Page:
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Posts Tagged ‘New York Times’

From the recent David Brooks’ column in the New York Times (3 Jan 2013):

I don’t give myself high marks on suffering fools. I’m not rude to those I consider foolish, but I strenuously and lamentably evade them. But I do see people who handle fools well. Many members of the clergy do, as do many great teachers. In my experience, Midwesterners are more likely to treat fools well. Natural politicians do so, too. Joe Biden is effective because he loves humanity in all its shapes and sizes.

G. K. Chesterton had the best advice on suffering fools gladly. He put emphasis on the gladly. When you’re with fools, laugh with them and at them simultaneously: “An obvious instance is that of ordinary and happy marriage. A man and a woman cannot live together without having against each other a kind of everlasting joke. Each has discovered that the other is a fool, but a great fool. This largeness, this grossness and gorgeousness of folly is the thing which we all find about those with whom we are in intimate contact; and it is the one enduring basis of affection, and even of respect.”

Libenter enim suffertis insipientes cum sitis ipsi sapientes. (II Cor 11.19)

For you freely suffer the foolish, even though you yourself are wise. (Translation mine)

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The following is a letter I wrote to Samuel G. Freedman, author of “Amid the Ashes, a Statue of Mary Stands as a Symbol of Survival,” (New York Times, 16 Nov 2012). See also my previous post Et ventis et mari.

Mr Freedman,

I want to thank you for your recent piece about the Madonna at Breezy Point. Though brief, the article’s clarity presents a brilliant and sublime event now happening amid the chaos of distaster and loss. Most remarkably, you have hinted to the fact that men and women of faith, particular of Catholic Christian faith, of which I am a part, can make pilgrimage to this site of hope, carry with them their prayers and tears, and so commend the souls of those who are lost to the grave (or even unburied, as in the case of some in Hurricane Sandy and 11 Sept 2001) to God in Heaven. Such a focal point, a place of pilgrimage, is necessary for lives to be lived and to be made intelligible in the blood-soaked world in which we all find ourselves today; that though we have been “crushed” we are “not abandoned.”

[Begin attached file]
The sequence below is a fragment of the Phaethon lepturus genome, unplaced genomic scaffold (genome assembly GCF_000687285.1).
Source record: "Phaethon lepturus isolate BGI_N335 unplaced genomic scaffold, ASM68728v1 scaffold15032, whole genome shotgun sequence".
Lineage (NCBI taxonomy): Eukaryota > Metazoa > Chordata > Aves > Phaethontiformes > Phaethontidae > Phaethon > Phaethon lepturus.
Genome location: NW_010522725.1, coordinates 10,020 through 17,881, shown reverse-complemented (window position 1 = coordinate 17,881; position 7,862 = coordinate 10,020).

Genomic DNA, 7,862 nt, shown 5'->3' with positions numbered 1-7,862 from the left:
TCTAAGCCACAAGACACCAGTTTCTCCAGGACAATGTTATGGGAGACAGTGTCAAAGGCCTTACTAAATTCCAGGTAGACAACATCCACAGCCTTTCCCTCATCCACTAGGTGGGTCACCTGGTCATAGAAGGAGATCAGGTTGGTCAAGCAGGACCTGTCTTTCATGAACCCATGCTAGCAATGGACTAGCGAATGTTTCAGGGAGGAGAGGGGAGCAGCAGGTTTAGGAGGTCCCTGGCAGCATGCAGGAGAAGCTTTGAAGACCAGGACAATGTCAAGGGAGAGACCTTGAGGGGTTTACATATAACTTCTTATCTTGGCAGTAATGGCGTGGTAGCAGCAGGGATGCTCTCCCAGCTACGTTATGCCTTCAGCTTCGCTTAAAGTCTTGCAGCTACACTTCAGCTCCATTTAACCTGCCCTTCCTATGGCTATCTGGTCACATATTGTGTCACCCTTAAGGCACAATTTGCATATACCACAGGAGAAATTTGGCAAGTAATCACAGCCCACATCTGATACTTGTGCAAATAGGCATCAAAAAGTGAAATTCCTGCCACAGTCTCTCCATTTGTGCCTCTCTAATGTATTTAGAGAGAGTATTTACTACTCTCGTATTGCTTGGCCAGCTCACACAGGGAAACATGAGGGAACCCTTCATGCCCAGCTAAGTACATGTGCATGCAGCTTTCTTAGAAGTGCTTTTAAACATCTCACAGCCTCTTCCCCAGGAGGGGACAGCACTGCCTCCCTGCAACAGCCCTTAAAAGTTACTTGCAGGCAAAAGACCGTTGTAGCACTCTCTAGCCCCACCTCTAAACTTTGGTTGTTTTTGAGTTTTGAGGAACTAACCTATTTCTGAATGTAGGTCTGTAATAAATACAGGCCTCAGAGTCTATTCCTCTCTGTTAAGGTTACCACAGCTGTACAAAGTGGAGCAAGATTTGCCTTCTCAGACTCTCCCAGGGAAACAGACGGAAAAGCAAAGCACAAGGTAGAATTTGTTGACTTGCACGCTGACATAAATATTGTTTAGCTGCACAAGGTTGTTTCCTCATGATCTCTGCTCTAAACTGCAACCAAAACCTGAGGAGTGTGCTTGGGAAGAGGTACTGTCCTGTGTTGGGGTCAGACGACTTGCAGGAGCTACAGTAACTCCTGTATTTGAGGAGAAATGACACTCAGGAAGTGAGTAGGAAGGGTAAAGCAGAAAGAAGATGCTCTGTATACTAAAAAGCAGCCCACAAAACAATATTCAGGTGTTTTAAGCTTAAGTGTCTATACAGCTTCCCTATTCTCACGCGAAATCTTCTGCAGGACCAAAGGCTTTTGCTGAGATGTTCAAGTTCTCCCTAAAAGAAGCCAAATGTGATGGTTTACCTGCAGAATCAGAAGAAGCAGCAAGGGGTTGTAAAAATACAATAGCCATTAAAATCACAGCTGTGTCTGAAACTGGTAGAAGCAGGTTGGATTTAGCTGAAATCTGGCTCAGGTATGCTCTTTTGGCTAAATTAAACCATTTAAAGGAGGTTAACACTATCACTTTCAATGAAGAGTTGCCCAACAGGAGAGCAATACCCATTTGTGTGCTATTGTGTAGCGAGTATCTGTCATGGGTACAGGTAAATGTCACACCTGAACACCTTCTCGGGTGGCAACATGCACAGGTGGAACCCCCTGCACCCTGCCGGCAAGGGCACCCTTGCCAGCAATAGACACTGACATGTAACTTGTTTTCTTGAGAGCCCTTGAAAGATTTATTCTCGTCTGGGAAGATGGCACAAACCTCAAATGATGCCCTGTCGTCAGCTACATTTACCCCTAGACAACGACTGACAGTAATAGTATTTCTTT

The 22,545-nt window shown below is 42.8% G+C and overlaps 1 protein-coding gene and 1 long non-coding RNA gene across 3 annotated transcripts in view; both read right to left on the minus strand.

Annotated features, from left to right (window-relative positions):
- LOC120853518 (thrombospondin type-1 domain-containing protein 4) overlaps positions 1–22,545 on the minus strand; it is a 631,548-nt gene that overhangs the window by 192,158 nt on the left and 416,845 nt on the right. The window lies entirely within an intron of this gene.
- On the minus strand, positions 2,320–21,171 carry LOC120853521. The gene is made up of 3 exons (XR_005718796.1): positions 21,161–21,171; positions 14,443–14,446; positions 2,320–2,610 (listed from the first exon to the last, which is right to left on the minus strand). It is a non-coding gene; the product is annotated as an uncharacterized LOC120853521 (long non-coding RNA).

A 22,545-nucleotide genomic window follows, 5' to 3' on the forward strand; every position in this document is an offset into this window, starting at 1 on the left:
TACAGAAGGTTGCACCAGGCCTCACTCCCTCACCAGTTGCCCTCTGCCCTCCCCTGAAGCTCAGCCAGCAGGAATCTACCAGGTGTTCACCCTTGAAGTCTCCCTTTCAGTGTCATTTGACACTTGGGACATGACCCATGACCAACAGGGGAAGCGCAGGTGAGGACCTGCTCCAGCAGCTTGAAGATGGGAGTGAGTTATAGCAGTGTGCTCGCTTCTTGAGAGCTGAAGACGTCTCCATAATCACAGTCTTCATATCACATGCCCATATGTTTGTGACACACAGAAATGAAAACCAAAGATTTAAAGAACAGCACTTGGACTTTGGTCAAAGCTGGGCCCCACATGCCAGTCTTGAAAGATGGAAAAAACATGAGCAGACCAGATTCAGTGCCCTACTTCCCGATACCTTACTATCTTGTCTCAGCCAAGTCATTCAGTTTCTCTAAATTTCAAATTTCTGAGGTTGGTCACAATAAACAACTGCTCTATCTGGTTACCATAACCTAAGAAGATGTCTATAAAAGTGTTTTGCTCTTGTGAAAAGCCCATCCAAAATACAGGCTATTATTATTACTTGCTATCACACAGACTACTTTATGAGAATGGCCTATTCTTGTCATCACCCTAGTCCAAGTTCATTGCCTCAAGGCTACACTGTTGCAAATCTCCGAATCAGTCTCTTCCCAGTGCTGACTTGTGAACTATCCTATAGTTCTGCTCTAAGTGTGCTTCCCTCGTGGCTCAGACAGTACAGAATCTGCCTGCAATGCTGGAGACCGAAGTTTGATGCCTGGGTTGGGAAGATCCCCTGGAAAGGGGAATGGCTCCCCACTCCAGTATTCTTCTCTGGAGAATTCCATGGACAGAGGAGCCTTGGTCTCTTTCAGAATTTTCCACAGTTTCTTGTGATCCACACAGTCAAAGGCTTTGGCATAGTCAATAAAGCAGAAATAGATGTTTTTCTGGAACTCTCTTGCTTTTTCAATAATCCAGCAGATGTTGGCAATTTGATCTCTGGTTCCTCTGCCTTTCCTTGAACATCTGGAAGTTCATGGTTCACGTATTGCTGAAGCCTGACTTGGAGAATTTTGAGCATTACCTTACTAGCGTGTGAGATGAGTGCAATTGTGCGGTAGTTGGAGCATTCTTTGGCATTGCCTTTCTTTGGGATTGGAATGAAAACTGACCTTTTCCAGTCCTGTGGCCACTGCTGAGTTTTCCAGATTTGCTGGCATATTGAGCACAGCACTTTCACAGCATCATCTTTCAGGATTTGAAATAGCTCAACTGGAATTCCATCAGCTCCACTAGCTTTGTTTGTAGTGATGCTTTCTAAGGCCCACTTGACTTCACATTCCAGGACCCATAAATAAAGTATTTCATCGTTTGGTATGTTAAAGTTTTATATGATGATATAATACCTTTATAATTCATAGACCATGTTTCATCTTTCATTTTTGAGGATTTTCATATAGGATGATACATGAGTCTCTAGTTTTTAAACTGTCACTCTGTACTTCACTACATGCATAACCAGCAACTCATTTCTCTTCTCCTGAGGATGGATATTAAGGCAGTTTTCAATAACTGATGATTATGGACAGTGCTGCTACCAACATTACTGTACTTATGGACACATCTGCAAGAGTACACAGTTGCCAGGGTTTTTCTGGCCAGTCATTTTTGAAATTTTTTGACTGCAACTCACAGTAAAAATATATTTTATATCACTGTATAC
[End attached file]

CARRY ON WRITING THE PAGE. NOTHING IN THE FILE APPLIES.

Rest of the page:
Thank you again,

Charles McCants
Raleigh, NC
(Mark Lennihan/Associated Press)

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One example of how Christians are meeting this call [to sustain forms of economy, community, and culture that recognize the universality of the individual person] is Church Supported Agriculture (CSA), which creates a direct link between family farmers and local congregations. Rather than limit their economic activism to demanding that the state intervene in the market, local churches are creating alternative kinds of economic spaces in which they resist the abstractions of globalization by face-to-face encounters between producers and consumers. In the CSA model, family farmers — most of whom farm organically and practice environmentally sustainable methods — sell their produce directly through local congregations. Parishioners either buy individual products or buy a share of a farmer’s produce at the beginning of the season, thus helping share in the risks of farming. The church serves as a drop-off point for produce and a place for farmers and parishioners to meet. In this space, they avoid the middleman and they personalize the food. Food no longer comes from some anonymous distant place; rather, it comes from another particular human being, and the consumer enters into a relationship with that producer. In this encounter, the person is seen as another self and another Christ, the universal in the particular. (87)

William Cavanaugh, Being Consumed

Judson Memorial Church in Manhattan has started a community-supported agriculture program. (New York Times, Sep 20, 2009)

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From this morning’s New York Times:

While the cameras surround the flamboyant fringes, the rest of the country is on a different mission. Quietly and untelegenically, Americans are trying to repair their economic values.

David Brooks, 18 Oct 2011

tel·e·gen·ic
adj.,
Having a physical appearance and exhibiting personal qualities that are deemed highly appealing to television viewers. (cf. photogenic)

[τηλε -, at a distance (here relating to television) + -γενής, producer]

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